Rinehardt Injury Attorneys - December 2021


Even at a young age, reading to your children is an important tool to

conversation. Why? Because the human brain comprehends written communication differently than spoken communication. Preparing for Success in School According to a study by the American Academy of Pediatrics, more than 1 in 3 American children enter kindergarten without the necessary reading skills to succeed in school. But if you read to your children, you expose them to new words and help develop their listening skills as they listen to you read. You can also ask questions about their reading comprehension along the way to ensure they understand what is happening in the story. These skills are vital to academic success. Improving Your Relationship The best way to create a special bond with your little ones is simply by spending time with them, and reading to your child on a routine basis is a great way to do that. Plus, reading stories provides a positive and educational experience where they can talk to you and vice versa. This will help you learn more about your child’s developing interests so you can find new ways to encourage them to learn and explore their passions.

help them grow and learn while sparking

their creativity. Your child will help develop their early literacy skills and ability to focus, plus increase their social

skills and communication skills.

Inspiration Corner ERIC MILLER Improving Language Skills Reading to your child when they are an infant can help strengthen their language acquisition skills. If you continue reading as they get older, these skills will only grow. They begin to latch on to spoken communication. Improving their vocabulary and grammar skills through hearing the written word is even more effective than what they gain from everyday Our friend and colleague Attorney Eric Miller inspires us with his tireless work as a trustee for the North Central Ohio Land Conservancy, Inc. (NCOLC), a nonprofit organization dedicated to safeguarding natural areas for the health and enjoyment of current and future generations. NCOLC identifies areas that are botanically significant and uses conservation easements to permanently protect them as nature preserves. NCOLC protects over 1,600 acres in and around Richland County. Their preserves are open to the public, and much of the land they manage has public hiking trails, including the Clear Fork Valley Scenic Trail (CFVST), which features more than 8 miles of hiking trails that wander through 600 acres of nature preserves. Two years ago, NCOLC started a program called Healing Land and People, in which they hire recovering addicts to remove invasive species from the land. The results have been amazing — many of the members of the program benefit from working in quiet woods and doing something positive. When you begin reading to your child, they gain a greater understanding of the world, which allows them to make sense of the things they see, hear, and react to in their daily lives. But the benefits of reading don’t stop there.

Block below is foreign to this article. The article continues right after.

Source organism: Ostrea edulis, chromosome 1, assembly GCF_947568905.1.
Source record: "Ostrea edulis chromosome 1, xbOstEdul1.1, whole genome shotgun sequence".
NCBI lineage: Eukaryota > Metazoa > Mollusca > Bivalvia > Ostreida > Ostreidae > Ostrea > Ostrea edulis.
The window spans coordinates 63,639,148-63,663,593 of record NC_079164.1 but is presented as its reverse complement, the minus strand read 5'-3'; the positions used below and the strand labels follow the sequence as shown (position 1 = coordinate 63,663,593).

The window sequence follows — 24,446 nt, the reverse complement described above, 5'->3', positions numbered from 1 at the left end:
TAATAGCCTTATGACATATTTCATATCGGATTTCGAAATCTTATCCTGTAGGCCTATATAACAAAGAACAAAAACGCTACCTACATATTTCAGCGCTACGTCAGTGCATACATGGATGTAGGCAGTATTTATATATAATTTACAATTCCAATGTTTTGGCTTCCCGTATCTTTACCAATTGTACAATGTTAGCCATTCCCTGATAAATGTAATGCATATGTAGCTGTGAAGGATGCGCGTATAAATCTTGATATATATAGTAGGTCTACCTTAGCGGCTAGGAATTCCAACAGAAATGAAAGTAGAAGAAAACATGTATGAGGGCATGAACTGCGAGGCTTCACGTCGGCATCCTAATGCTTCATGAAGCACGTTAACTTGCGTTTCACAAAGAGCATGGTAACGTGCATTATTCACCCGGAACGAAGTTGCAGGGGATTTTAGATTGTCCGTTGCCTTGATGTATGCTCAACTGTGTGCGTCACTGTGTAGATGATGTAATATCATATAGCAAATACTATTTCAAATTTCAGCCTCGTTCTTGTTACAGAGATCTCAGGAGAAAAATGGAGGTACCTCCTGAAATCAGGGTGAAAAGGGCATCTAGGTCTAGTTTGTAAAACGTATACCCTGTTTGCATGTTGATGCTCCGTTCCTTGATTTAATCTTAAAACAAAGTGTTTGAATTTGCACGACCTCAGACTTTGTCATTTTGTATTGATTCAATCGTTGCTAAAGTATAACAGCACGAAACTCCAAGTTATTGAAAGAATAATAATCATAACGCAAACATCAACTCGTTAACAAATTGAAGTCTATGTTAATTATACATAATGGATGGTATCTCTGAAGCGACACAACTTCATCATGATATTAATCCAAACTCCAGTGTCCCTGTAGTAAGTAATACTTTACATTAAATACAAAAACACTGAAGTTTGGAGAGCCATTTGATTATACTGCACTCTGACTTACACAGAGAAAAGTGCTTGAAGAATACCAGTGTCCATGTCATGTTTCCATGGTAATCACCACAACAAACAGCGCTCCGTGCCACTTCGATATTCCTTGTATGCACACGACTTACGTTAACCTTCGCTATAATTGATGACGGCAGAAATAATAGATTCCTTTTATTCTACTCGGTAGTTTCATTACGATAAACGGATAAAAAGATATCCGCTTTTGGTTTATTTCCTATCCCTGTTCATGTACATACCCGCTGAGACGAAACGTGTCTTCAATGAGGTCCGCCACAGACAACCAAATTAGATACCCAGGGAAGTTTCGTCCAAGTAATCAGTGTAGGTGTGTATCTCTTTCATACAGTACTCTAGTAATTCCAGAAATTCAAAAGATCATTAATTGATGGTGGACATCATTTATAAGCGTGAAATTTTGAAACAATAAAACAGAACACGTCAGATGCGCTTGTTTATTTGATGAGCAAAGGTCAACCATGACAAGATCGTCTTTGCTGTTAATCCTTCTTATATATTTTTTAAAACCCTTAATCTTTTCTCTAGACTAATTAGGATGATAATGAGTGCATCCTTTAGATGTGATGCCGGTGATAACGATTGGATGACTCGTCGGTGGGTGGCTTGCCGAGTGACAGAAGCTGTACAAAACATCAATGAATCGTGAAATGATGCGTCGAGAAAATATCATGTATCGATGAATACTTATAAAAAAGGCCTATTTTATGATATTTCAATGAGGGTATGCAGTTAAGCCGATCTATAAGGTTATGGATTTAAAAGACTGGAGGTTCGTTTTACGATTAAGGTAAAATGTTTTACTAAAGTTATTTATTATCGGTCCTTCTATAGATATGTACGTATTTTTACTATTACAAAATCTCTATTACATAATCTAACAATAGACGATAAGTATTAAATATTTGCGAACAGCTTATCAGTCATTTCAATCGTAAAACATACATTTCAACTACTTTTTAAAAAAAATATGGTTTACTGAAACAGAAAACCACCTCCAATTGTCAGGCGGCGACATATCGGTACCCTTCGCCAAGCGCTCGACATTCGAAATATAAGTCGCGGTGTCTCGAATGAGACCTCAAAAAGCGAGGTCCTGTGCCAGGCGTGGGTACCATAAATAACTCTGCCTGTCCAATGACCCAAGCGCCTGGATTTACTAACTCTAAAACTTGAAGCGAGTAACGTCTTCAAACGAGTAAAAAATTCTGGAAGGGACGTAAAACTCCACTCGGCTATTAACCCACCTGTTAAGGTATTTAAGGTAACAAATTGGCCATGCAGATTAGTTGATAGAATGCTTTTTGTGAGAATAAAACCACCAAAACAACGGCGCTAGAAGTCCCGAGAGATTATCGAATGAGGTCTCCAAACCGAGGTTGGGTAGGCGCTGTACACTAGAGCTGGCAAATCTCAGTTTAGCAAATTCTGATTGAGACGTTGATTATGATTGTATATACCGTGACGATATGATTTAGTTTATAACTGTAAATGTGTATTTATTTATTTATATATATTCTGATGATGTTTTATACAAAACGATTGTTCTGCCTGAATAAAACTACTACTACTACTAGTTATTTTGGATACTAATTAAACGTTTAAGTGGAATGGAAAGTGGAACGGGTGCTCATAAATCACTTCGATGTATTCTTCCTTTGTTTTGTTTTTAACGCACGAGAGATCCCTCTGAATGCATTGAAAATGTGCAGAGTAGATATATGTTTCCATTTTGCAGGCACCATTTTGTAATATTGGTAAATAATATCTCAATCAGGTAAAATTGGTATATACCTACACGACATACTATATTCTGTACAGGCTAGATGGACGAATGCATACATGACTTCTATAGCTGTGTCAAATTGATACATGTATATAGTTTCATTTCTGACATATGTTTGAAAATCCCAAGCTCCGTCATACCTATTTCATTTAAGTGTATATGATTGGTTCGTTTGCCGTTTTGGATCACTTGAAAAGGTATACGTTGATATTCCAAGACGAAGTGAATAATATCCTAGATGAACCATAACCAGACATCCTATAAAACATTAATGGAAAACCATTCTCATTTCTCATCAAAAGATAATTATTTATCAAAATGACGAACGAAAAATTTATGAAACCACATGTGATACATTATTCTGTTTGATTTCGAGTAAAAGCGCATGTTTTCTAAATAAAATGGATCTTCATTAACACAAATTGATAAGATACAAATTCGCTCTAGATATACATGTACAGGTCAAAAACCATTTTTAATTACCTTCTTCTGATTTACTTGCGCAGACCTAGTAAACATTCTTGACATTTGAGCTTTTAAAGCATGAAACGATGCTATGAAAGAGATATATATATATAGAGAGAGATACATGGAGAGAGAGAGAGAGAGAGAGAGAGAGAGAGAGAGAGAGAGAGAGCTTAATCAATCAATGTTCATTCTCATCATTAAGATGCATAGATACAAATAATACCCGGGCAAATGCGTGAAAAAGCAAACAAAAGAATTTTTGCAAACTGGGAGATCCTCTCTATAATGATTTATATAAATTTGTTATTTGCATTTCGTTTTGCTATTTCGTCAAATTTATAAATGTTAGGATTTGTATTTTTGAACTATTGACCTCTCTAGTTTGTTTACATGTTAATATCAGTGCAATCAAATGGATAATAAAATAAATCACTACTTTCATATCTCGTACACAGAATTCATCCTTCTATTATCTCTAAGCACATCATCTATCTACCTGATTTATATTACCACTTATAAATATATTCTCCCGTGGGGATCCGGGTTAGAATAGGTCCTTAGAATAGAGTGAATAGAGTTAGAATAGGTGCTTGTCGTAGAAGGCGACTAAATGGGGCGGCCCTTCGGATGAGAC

No matter which way you look at it, reading to your children provides a positive experience that will help them grow.

NCOLC crew members behind a pile of invasive bushes that they have just removed

If you would like to see old growth forest, waterfalls, and prairies without leaving Richland County, try walking the Clear Fork Valley Scenic Trail, which runs between Butler, Ohio, and the Newville Bridge on Pleasant Hill Road. Some of the preserves are living museums that represent ancient Ohio about as well as any preserve in Ohio. The NCOLC crew are experts at removing invasive species. If you encounter them along the trail, stop and talk to them. They can point out to you the native species they are protecting and teach you a little bit about Ohio’s natural heritage before they go back to work.


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